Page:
THIS WEEK @NASA: Astronauts Wrap Up Third Spacewalk, Parker Solar Probe Reveals Surprising Details

By  //  December 7, 2019

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Latest happening surrounding NASA

ABOVE VIDEO: A new cooling system for a device on the space station, first results from the first spacecraft to touch the Sun, and preparing Orion for some critical testing … a few of the stories to tell you about – This Week at NASA!

Astronauts Wrap Up Third Spacewalk for Cosmic Particle Detector Repairs

On Dec. 2, our Andrew Morgan and the European Space Agency’s Luca Parmitano conducted the third in a series of spacewalks outside the International Space Station to refurbish the Alpha Magnetic Spectrometer, or AMS – a cosmic particle detector.

The astronauts installed a new cooling system for the AMS, which was then successfully powered up by the control team on Earth.

Parker Solar Probe’s First Results Reveal Surprising Details About Our Sun

Data gathered from our Parker Solar Probe during two unprecedented and record-breaking close flybys of our Sun are being shared for the first time in four scientific papers featured in the journal Nature.

The spacecraft’s super-close proximity to the Sun – some 15 million miles away at the time – helped reveal new insights into processes that affect the solar wind, the dust located extremely close to the Sun’s corona, and the acceleration events of solar energetic particles, which are so small they are undetectable from our vantage point, nearly 93 million miles from the Sun.

This information will be vital to protecting astronauts and technology in space – an important part of NASA’s Artemis program, which will send the first woman and the next man to the Moon by 2024 and, eventually, on to Mars.

Orion Spacecraft for Artemis I Mission Arrives at Ohio Testing Facility

The Orion spacecraft that will make a round-trip to the Moon and back on our Artemis I test flight – with no astronauts onboard, is at our Plum Brook Station in Sandusky, Ohio. Plum Brook houses the largest and most powerful space environment simulation facilities in the world.

Orion will undergo a four-month test campaign while there, to subject the spacecraft to the vacuum, extreme temperatures and electromagnetic environment it will experience during Artemis I.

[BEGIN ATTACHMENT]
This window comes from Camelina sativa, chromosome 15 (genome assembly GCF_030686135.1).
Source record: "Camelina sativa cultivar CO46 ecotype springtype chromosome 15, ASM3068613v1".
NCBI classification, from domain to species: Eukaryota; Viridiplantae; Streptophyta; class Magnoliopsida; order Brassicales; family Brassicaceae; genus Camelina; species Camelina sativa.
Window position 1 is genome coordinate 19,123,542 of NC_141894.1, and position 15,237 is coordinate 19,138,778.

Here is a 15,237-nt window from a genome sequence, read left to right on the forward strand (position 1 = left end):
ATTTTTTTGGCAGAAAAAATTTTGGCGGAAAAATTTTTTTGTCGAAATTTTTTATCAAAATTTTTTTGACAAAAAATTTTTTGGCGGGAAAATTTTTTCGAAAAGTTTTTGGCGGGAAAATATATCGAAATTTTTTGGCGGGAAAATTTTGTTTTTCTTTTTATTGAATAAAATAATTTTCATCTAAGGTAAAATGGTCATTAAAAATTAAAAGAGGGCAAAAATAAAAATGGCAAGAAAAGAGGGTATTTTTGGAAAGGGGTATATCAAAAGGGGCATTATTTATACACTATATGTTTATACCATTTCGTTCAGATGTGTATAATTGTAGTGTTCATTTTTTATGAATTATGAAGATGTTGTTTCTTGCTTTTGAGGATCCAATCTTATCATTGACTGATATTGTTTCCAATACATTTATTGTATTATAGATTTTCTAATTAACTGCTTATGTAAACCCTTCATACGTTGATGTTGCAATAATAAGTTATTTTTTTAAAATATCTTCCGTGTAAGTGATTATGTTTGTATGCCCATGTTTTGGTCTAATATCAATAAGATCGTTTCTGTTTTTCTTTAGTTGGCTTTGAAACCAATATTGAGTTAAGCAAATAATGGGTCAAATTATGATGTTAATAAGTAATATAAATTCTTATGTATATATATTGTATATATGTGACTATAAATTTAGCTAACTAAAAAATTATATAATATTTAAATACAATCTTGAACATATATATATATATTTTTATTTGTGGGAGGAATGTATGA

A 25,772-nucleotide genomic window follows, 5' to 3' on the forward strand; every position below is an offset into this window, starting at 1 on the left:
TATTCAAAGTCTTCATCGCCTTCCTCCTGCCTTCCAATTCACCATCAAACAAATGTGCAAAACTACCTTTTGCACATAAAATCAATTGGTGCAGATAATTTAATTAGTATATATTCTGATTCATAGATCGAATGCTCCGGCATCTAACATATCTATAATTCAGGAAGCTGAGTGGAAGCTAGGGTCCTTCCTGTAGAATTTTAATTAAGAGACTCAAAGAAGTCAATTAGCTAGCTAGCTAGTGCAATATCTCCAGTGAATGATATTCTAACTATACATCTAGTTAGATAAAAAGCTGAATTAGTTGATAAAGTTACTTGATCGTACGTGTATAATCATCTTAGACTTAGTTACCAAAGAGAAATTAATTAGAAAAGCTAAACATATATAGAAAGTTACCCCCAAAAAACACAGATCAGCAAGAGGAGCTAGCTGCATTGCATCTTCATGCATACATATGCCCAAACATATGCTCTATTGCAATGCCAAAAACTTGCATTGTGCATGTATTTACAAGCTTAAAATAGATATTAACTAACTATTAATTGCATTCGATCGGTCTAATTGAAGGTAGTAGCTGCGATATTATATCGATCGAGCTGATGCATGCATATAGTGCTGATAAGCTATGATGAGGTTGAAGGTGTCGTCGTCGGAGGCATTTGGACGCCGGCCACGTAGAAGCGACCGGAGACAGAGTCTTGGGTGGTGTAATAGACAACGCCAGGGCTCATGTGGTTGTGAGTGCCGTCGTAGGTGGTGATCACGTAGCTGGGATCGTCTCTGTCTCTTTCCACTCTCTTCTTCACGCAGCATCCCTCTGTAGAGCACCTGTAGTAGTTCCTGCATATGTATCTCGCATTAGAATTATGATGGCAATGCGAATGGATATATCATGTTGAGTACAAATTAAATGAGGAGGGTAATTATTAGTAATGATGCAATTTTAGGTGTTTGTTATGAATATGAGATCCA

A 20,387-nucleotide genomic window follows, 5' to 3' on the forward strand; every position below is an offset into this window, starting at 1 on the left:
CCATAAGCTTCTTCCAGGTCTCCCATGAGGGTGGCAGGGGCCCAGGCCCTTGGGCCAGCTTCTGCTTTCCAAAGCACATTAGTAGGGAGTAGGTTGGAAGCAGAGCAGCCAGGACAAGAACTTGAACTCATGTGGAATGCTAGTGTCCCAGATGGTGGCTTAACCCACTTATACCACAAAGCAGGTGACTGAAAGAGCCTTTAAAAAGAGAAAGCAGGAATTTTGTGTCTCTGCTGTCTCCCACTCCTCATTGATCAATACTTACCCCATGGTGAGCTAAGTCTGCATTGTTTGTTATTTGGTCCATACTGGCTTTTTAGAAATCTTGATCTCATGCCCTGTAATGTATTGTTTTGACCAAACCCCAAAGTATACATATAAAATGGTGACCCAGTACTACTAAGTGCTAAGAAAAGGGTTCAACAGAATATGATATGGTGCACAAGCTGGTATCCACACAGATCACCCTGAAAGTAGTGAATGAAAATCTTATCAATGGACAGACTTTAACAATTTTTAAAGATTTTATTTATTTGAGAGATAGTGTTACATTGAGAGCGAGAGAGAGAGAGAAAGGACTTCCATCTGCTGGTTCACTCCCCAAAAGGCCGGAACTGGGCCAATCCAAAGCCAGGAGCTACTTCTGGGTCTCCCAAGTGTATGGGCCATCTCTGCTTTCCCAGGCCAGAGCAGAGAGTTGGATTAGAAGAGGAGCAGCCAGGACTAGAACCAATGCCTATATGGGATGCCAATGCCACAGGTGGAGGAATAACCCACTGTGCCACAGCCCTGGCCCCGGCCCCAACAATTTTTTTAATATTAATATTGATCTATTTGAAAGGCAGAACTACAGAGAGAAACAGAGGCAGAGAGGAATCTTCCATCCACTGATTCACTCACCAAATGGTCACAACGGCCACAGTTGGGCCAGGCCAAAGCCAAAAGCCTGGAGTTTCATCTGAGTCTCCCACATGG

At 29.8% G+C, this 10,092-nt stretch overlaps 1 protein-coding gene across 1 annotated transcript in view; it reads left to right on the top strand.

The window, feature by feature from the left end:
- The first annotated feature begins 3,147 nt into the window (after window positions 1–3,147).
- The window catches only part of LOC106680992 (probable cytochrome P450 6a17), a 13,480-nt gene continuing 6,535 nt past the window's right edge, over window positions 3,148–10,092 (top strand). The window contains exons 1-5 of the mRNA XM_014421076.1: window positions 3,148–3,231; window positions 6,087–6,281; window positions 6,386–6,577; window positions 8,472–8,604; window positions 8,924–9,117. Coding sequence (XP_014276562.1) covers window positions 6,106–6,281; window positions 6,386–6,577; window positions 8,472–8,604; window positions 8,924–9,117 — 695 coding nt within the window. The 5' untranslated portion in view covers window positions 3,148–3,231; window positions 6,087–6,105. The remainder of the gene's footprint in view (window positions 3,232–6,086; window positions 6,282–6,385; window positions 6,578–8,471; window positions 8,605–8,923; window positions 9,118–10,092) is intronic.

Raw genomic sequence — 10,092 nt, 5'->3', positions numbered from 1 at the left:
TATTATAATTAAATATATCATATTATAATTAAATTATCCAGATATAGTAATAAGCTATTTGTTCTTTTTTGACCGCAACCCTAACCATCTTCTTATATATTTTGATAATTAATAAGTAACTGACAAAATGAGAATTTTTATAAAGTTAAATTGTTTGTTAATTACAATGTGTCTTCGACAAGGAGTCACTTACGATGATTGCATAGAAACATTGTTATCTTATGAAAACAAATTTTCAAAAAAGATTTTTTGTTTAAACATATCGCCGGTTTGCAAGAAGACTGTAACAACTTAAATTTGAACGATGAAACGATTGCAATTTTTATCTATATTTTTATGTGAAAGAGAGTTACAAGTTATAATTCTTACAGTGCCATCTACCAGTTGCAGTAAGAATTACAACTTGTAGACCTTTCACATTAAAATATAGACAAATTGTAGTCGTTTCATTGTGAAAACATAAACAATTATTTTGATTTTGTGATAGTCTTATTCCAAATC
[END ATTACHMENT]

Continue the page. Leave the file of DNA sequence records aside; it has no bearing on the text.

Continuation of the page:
WATCH: NASA’s OSIRIS-REx Mission Explains Bennu’s Mysterious Particle EventsRelated Story:
WATCH: NASA’s OSIRIS-REx Mission Explains Bennu’s Mysterious Particle Events

New Head of Human Spaceflight Introduced During Town Hall

During a Dec. 3 agency-wide town hall at our headquarters in Washington, D.C., Administrator Jim Bridenstine introduced the agency’s new associate administrator for Human Exploration and Operations, Douglas Loverro.

NASA Administrator Jim Bridenstine:
“Finding somebody with this very unique skill set that could fit this role took a bit of time. But I do believe that we have found the right person in Doug Loverro.”

Loverro spent three decades in the Department of Defense and the National Reconnaissance Office developing, managing, and establishing national policy for the full range of national security space activities. Most recently, from 2013 to 2017, he served as the Deputy Assistant Secretary of Defense for Space Policy.

NASA Associate Administrator for HEO, Douglas Loverro:
“My job is to support the people who work for me – to go ahead and make sure they have the tools they need, whether it’s turning a bolt or creating a contract or whatever the tool is. And my job as a leader is to support them in that.”

NASA Commercial Partner Launches Research to Space Station

On Dec. 5, our commercial cargo provider, SpaceX, launched its Dragon spacecraft from Florida’s Cape Canaveral Air Force Station with a variety of cutting-edge scientific experiments for the International Space Station. These include an investigation studying the process of malting barley in microgravity, a high resolution imaging suite capable of specifically identifying materials on Earth’s surface – whether they be soil, rocks, vegetation, or human-made, and an external stowage unit where remote-control robots capable of detecting leaks outside the station can cool their heels until they are called into service.

Russian Cargo Ship Launches to Space Station

A Russian Progress cargo ship lifted off from Kazakhstan on Dec. 6 with almost three tons of food, fuel and supplies for the space station. We and our partners have supported humans living and working aboard the station for more than 19 years. The station remains the sole space-based proving ground and stepping stone for achieving the goals of our Artemis program, which will land the first woman and next man on the Moon in 2024.

That’s what’s up this week @NASA

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